Is religion good for society?

ALEX DOMANSKI REUTERS Does religion help societies more than it handicaps them?, writes researcher Gregory Paul. Part I of this … Continued

ALEX DOMANSKI

REUTERS

Does religion help societies more than it handicaps them?, writes researcher Gregory Paul.

Part I of this series shows that atheism is up and coming in all advanced democracies including the United States, and Part II exposes how the suffering of children eliminates the possibility that a moral creator of immense power exists. Societies are on their own when it comes to running the human show. This essay takes a look at how the most ungodly democratic societies are doing at that task.

Ten years ago I got fed up with how conservative Christians were going on and on about how cultures too foolish to be based on godly values are doomed to nihilistic perdition and chaos without bothering the back up the speculation with data. This way of thinking is part of the myth of American exceptionalism in which the USA is the very best because it is the most blessed by God. Is that true? Unable to find good data, I crunched the numbers myself. The results are in, and they ain’t good for the God crowd.

In the Evolutionary Psychology journal, yours truly constructed the Successful Societies Scale, the first and broadest comprehensive comparison of socioeconomic conditions in first world nations, which share fairly similar per capita incomes while varying considerably in religiosity. About two dozen major indicators were included. The scientific premise is straightforward: If the U.S. really is better than the less godly prosperous nations, it should score tops on the scale.

And it turns out that the United States is exceptional.

Take homicide, which is way higher in the United States than in any other advanced country. Same with incarceration – we have more people in prison than China does, and China is four times our size. In no other first world state do so many die as children. Life spans are notably shorter than in other nations. Abortion rates are higher. Also high are gonorrhea and syphilis infections, which are dozens of times lower in parts of Europe. Out of wedlock teen pregnancy? We’re #1. Divorce? Only the Swedes beat us out. Illicit drug use is exceptionally high. As is mental illness. The U.S.is not a total societal basket case, we are typical in suicide rates and alcohol consumption, and score high on marriage rates and income. But when I tallied up the factors used in my Evolutionary Psychology paper on a zero-10 scale American scored a meager three, while the most atheistic democracies scored up to a remarkable eight (none reached 10, there being no utopias. For plot see here).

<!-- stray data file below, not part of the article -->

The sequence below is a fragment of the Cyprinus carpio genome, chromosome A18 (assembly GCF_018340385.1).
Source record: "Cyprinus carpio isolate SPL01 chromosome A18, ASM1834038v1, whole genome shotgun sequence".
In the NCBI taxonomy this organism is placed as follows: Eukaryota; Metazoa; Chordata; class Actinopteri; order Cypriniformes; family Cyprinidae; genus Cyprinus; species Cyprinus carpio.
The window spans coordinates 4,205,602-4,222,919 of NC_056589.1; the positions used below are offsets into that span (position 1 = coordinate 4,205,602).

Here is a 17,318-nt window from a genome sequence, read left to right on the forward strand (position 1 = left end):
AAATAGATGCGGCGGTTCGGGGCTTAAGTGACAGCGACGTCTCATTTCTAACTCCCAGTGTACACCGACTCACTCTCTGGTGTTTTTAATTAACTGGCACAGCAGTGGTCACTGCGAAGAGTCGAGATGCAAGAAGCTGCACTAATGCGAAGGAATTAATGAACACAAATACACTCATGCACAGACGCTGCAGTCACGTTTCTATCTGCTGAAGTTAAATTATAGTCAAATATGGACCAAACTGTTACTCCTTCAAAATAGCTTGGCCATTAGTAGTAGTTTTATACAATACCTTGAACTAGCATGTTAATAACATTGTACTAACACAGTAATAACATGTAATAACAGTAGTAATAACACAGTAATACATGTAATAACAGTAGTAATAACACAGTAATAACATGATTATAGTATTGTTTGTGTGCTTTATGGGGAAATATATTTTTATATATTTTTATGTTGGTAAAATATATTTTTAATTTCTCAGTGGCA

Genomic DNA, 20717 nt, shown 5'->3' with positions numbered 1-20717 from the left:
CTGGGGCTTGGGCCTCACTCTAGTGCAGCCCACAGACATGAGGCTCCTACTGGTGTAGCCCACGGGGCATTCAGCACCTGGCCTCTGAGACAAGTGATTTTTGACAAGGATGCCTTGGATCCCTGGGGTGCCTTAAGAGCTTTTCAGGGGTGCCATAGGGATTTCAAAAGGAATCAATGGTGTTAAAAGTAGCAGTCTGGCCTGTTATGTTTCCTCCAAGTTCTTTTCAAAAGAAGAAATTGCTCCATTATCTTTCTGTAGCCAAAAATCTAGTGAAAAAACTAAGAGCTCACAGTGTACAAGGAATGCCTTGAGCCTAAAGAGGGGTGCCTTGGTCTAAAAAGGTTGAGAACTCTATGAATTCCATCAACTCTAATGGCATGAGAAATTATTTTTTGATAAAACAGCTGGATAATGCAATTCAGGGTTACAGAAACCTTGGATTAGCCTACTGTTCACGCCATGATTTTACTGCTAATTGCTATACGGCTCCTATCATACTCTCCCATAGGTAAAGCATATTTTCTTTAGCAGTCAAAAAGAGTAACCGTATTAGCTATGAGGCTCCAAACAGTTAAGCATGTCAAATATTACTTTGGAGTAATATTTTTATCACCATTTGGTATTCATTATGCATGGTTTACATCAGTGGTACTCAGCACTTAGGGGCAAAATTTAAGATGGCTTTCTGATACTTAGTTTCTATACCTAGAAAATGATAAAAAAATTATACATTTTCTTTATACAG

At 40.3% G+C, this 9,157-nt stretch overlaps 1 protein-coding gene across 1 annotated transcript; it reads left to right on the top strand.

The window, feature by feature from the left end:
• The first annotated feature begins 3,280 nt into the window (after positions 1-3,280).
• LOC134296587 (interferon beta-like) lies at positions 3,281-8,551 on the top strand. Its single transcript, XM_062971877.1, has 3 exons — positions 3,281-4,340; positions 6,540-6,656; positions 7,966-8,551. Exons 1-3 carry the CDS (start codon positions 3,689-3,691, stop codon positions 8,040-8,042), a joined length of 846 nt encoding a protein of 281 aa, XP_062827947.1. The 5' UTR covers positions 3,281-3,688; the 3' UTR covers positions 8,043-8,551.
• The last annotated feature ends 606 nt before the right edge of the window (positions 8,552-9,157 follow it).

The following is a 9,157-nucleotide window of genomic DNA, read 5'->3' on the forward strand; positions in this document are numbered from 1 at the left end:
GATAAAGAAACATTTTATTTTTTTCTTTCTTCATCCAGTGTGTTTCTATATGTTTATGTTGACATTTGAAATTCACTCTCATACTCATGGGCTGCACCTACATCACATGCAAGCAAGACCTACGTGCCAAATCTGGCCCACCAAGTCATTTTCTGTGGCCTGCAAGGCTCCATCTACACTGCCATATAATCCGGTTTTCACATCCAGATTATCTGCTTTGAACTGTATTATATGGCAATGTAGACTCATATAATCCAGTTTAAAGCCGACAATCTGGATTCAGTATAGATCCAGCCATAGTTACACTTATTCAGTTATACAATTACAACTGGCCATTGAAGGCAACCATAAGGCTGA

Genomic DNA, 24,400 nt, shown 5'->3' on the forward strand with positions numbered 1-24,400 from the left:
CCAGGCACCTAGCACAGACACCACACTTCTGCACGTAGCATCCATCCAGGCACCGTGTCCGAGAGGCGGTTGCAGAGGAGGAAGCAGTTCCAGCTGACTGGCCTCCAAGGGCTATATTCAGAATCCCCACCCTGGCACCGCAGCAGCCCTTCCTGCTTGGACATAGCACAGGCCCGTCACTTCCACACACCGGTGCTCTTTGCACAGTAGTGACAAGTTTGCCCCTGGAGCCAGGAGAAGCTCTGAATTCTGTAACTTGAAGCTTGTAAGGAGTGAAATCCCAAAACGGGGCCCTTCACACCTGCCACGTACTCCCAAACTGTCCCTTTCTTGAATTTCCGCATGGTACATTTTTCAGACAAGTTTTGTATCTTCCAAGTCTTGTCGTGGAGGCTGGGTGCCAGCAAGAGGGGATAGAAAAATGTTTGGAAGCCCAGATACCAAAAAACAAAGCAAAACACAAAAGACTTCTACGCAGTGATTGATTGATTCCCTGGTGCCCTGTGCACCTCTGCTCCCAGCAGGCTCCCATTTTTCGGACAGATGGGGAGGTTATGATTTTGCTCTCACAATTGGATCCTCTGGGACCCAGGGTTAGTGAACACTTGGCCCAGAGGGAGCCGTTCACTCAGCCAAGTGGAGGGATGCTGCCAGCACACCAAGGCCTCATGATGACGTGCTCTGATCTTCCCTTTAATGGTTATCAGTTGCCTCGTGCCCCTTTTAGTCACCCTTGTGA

Far from being the “Shining City on a Hill” standing as an example to the rest of the world, the U.S. is the only first world nation that retains second world levels of religiosity and social dysfunction. To test whether extraneous factors such a high levels of diversity or immigration are responsible for our poor performance I ran the stats and found they are not. Nor is our frontier past to blame: The same sad facts do not apply to either Canadians or Aussies.

So the line that societies cannot help but go to hell in a handcart if they do not follow the dictates of a God is nothing more than a great big lie. Instead, it is the most atheistic democracies, where few ask what Jesus would do, that enjoy the best overall lifestyle conditions. The same trends hold up within the U.S, too: The Northeast is already as secular as parts of Europe and enjoys less dysfunction than the Southeast which is the most conservative Christian; life spans are actually decreasing in the Bible belt.

So is religion at fault for the failure of the pious populations? Or is it the invariant victim of successful societies, unable to thrive in the face of democratic modernity? Or both?

Gregory Paul is an independent researcher in sociology and evolution. He frequently writes on atheism and American culture. He wrote this post for washingtonpost.com/onfaith.

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  • Carstonio

    I would say that authoritarian ideologies are bad for societies, and these include some but not all religious beliefs, and some secular ones as well. Secularism benefits societies because it helps reduce discrimination against religious minorities and properly treating religion as a matter of individuals’ heads and hearts. Note that secularism isn’t hostility to religion in general but neutrality among competing religions.

    Paul runs the risk of confusing cause and effect, or confusing correlation with causation. He seems to assume that the peculiar American variety of religiosity is the cause of our social dysfunction, not considering the possibility that both have the same root cause. I would nominate the legacy of slavery. That pernicious institution involved tons of rationalizations to keep it going, and these helped spawn a variety of Christianity here that focuses much more on the next world than on this world. It also promoted a twisted sense of social hierarchy based on skin color, where poor whites focused their resentments on blacks instead of on the inequalities in the social order itself. There again, those inequalities hardened into religious beliefs , as shown by Bob Jones University and by the judge whose decision was overturned in Loving v. Virginia.